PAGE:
|Photo by Cláudio Timm (Flickr)|
coscoroba swan (en); capororoca (pt); coscoroba blanc (fr); cisne coscoroba (es); coscorobaschwan (de)
This species breeds throughout most of Argentina, south-eastern Chile and in the Falklands. The more southern population from Argentina and Chile migrate north to winter along the central coast of Chile, and in northern Argentina, Uruguay, Paraguay and southern Brazil as far north as São Paulo.
These birds are 90-115 cm long and have a wingspan of 155-160 cm. Males tend to be larger than females, weighing 3,8-5,4 kg while females weigh 3,1-4,5 kg.
The coscoroba swan is found in freshwater lakes and swamps, favouring wetlands with well-vegetated margins.
They are omnivorous, taking both vegetable matter such as grass and aquatic plants, and small aquatic invertebrates and fishes.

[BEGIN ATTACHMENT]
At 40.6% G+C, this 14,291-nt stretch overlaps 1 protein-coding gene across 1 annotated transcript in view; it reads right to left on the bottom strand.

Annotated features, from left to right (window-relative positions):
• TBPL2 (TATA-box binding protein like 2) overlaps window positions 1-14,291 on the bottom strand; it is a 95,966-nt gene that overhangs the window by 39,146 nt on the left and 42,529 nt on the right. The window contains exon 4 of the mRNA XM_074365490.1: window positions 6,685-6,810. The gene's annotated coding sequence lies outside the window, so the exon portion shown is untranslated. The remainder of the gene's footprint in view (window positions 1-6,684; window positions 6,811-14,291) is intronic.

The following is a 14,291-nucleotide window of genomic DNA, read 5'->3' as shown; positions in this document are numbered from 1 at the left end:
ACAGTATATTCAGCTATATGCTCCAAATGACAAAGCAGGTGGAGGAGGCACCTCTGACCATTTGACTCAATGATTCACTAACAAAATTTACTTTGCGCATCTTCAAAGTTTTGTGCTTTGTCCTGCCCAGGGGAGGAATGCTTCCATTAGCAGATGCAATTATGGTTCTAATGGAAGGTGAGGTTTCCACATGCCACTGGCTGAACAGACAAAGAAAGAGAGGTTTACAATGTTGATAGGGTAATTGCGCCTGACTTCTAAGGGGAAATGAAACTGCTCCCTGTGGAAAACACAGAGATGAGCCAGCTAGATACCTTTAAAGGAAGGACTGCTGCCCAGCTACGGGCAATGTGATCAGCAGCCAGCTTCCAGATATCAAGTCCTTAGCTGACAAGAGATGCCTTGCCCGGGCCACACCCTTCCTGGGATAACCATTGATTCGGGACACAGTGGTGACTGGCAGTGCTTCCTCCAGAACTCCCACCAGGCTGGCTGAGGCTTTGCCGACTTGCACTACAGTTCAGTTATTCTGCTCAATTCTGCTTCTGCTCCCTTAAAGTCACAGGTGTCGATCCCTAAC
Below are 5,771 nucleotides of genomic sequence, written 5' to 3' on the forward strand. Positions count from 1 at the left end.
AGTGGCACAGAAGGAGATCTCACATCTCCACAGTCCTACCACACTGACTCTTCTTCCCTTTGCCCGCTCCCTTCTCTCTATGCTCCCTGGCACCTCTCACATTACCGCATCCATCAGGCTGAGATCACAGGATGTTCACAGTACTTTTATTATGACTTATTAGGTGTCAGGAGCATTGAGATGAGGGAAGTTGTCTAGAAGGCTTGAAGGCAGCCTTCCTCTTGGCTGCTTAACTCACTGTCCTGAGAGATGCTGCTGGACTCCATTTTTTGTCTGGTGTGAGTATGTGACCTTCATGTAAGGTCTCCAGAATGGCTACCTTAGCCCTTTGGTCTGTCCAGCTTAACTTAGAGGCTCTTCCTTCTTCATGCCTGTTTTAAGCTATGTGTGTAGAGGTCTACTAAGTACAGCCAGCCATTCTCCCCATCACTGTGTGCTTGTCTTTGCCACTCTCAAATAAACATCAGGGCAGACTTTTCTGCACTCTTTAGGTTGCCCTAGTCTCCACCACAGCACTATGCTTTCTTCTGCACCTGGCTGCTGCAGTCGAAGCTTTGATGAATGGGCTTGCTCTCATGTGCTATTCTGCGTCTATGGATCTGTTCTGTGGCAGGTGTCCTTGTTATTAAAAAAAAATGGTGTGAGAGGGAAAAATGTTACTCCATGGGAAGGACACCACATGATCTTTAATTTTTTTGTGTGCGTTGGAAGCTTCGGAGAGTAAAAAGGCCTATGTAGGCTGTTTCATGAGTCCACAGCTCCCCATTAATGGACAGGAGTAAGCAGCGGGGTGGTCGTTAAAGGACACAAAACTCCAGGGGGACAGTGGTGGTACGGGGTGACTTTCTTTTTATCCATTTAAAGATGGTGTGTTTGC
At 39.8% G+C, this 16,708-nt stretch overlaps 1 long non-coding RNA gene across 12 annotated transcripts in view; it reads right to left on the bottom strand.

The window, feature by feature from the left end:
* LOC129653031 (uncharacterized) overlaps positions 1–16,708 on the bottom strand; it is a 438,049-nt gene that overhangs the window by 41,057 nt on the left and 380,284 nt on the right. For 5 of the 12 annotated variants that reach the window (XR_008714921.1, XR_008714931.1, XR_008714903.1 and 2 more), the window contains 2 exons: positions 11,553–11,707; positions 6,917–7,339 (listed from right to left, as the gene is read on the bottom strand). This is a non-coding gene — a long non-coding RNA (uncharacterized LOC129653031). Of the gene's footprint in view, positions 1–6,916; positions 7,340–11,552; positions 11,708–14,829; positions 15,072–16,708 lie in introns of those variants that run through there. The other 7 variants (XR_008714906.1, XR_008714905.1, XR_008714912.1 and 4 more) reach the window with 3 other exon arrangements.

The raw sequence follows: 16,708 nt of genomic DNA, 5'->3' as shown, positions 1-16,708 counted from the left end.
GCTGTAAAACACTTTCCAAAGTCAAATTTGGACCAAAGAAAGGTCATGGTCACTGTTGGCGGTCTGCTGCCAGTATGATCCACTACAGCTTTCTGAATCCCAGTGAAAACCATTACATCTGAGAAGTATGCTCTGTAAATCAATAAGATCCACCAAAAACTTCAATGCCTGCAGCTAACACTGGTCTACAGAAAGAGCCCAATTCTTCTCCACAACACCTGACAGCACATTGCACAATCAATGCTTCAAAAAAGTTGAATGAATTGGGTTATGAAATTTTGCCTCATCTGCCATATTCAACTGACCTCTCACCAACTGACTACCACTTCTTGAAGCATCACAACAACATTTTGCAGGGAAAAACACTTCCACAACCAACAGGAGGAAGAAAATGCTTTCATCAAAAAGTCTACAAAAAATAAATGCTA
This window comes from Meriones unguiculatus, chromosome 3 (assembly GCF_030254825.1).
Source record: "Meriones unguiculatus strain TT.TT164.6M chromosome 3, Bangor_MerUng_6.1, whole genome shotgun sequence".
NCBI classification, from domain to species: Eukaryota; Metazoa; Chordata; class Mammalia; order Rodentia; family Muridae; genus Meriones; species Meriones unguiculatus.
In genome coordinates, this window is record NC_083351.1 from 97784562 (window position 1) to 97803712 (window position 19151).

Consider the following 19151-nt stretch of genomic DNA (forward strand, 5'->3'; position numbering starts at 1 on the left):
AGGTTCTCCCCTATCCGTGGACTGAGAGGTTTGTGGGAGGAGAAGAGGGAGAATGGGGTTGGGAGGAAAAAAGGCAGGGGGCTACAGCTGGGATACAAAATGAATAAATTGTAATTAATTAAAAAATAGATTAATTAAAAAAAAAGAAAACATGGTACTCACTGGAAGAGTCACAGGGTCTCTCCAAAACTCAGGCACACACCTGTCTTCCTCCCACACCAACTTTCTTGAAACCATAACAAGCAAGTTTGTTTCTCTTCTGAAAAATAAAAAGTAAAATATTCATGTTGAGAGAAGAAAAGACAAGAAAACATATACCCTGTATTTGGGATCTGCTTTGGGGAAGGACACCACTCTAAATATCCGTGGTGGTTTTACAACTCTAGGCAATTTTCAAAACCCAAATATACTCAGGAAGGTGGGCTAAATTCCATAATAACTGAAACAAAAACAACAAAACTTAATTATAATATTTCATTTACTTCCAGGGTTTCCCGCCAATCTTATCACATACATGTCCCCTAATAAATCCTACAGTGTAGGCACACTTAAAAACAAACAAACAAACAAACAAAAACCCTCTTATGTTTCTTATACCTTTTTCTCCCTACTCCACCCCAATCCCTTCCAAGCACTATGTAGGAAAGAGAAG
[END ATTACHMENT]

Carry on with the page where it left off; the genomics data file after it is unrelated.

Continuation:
Coscoroba swans breed in May-December, varying among different parts of their range. They are monogamous and mate for life, nesting in solitary pairs or in small colonies. The nest is a large mound of aquatic plants, lined with grasses and down, and placed in a small islands, among reedbeds or in tall grasses, always near water. The female lays 4-7 eggs, which she incubates alone for 28-36 days. The chicks leave the nest soon after hatching and are able to swim and feed themselves, being protected from predators by both parents. They reach sexual maturity at 3 years of age.
IUCN status - LC (Least Concern)
This species has a very large breeding range and the global population is estimated at 6.700-17.000 individuals. The population is suspected to be stable in the absence of evidence for any declines or substantial threats.